Hello, and welcome to Episode 5 of my Misconception Monday series. In this series of podcasts, I identify and dispel common misconceptions that are related to the many aspects of the California legislative process.
Today we’ll be moving away from podcasts on common misconceptions as they relate to bills. If you want to refer back to those, you can always go back and listen to my podcasts on bills, bill deadlines, bill referrals, and bill amendments.
Today we’ll move in to a topic that ties in to the news about the sexual harassment that has been going on in the Capitol, both here in Sacramento and in Washington, D.C.. The topic of today’s podcast is common misconceptions about legislative ethics.
Relevant to the ongoing conversation about sexual harassment in the Legislature are the following common misconceptions that I call out in the podcast.
One misconception is that both houses of the Legislature have adopted a formal standard of conduct for their members. In fact, only the California State Senate has adopted an official code of conduct for its members. The Assembly has not adopted one.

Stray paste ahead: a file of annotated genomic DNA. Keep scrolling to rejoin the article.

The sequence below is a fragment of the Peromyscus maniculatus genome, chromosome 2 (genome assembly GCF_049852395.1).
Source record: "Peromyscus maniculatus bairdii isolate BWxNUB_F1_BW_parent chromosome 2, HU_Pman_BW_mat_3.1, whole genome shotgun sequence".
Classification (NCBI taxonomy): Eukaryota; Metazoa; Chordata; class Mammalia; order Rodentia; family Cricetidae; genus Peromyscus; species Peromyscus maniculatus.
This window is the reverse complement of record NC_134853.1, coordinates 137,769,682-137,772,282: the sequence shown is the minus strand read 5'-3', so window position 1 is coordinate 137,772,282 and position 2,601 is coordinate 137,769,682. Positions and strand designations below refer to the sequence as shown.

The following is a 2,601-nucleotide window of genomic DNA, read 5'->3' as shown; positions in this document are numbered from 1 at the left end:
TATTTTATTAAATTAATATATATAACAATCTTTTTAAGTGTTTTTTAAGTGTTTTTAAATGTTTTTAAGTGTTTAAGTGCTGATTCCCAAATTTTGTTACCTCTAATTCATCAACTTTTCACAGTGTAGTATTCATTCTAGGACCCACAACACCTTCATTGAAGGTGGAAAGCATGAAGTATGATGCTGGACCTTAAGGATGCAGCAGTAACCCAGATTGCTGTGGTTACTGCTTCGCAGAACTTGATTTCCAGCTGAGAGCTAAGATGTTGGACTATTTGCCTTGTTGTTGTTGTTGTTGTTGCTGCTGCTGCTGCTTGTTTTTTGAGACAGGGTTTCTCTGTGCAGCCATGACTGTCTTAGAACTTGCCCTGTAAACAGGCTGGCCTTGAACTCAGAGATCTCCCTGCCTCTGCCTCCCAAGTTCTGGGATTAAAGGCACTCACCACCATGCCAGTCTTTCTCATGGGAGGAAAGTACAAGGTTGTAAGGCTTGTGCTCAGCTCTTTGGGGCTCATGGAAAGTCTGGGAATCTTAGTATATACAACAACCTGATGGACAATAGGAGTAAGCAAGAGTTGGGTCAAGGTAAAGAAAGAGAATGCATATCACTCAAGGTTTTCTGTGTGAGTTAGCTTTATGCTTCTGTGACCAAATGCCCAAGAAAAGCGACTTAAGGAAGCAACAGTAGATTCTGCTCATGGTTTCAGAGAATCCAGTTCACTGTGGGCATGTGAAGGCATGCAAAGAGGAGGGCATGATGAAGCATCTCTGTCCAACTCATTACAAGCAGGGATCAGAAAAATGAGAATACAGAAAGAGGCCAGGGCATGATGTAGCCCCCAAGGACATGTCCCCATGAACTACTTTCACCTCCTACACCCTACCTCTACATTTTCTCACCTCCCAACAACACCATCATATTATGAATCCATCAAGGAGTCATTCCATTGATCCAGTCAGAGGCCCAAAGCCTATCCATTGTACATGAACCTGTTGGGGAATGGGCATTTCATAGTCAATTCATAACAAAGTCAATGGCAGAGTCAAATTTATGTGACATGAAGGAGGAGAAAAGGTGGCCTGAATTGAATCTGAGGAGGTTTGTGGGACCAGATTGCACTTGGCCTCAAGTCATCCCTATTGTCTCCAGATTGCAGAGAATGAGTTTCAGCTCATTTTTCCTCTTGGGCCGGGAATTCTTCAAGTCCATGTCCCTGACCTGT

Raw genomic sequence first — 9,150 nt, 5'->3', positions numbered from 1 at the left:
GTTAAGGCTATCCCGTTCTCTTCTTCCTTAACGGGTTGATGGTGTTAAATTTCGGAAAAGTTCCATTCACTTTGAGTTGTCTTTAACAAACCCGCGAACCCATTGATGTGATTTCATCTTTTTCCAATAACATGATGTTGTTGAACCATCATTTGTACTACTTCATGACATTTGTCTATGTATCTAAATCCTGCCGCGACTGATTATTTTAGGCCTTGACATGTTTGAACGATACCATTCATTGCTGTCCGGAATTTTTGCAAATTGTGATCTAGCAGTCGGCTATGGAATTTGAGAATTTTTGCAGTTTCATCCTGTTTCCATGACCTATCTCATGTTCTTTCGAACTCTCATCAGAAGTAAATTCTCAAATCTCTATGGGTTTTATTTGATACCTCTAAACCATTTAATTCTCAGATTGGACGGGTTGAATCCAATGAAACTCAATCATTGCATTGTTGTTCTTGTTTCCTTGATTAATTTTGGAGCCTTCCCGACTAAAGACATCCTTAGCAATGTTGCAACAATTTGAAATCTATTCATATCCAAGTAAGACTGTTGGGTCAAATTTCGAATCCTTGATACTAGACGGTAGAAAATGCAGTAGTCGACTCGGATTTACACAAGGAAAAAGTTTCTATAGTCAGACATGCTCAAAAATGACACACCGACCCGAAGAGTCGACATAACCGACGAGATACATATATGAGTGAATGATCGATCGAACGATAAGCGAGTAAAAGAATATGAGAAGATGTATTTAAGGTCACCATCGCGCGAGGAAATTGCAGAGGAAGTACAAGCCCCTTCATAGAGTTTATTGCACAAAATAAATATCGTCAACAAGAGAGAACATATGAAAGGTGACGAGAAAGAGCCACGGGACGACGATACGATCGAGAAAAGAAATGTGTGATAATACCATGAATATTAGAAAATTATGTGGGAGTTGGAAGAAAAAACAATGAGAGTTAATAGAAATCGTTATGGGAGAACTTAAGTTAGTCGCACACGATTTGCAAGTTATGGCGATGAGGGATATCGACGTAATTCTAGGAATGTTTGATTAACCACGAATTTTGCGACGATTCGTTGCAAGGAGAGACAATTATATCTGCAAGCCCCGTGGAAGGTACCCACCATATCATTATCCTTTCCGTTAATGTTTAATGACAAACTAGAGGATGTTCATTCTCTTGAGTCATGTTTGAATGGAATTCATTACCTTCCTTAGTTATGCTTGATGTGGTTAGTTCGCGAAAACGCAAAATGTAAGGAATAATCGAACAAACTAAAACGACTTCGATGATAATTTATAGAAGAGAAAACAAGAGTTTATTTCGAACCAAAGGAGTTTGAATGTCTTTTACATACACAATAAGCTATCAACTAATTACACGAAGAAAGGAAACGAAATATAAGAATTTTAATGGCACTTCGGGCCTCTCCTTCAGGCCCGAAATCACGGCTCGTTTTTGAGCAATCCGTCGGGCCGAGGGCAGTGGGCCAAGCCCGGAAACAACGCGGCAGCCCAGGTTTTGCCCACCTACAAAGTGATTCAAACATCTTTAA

Another misconception is that only a court of law can remove a legislator from office. Actually, the California State Constitution, Article IV, Section 5 (a) (1) reads:
Each house of the Legislature shall judge the qualifications and elections of its Members and, by rollcall vote entered in the journal, two-thirds of the membership concurring, may expel a Member.”
So it is the members of the Legislature, and not a court of law, that can remove a member from office. You can also refer to a post by my colleague, McGeorge Professor Leslie Gielow Jacobs, on disciplining elected officials to learn about some other ways elected officials can be removed from office.
I hope you enjoy today’s post and podcast on common misconceptions related to legislative ethics.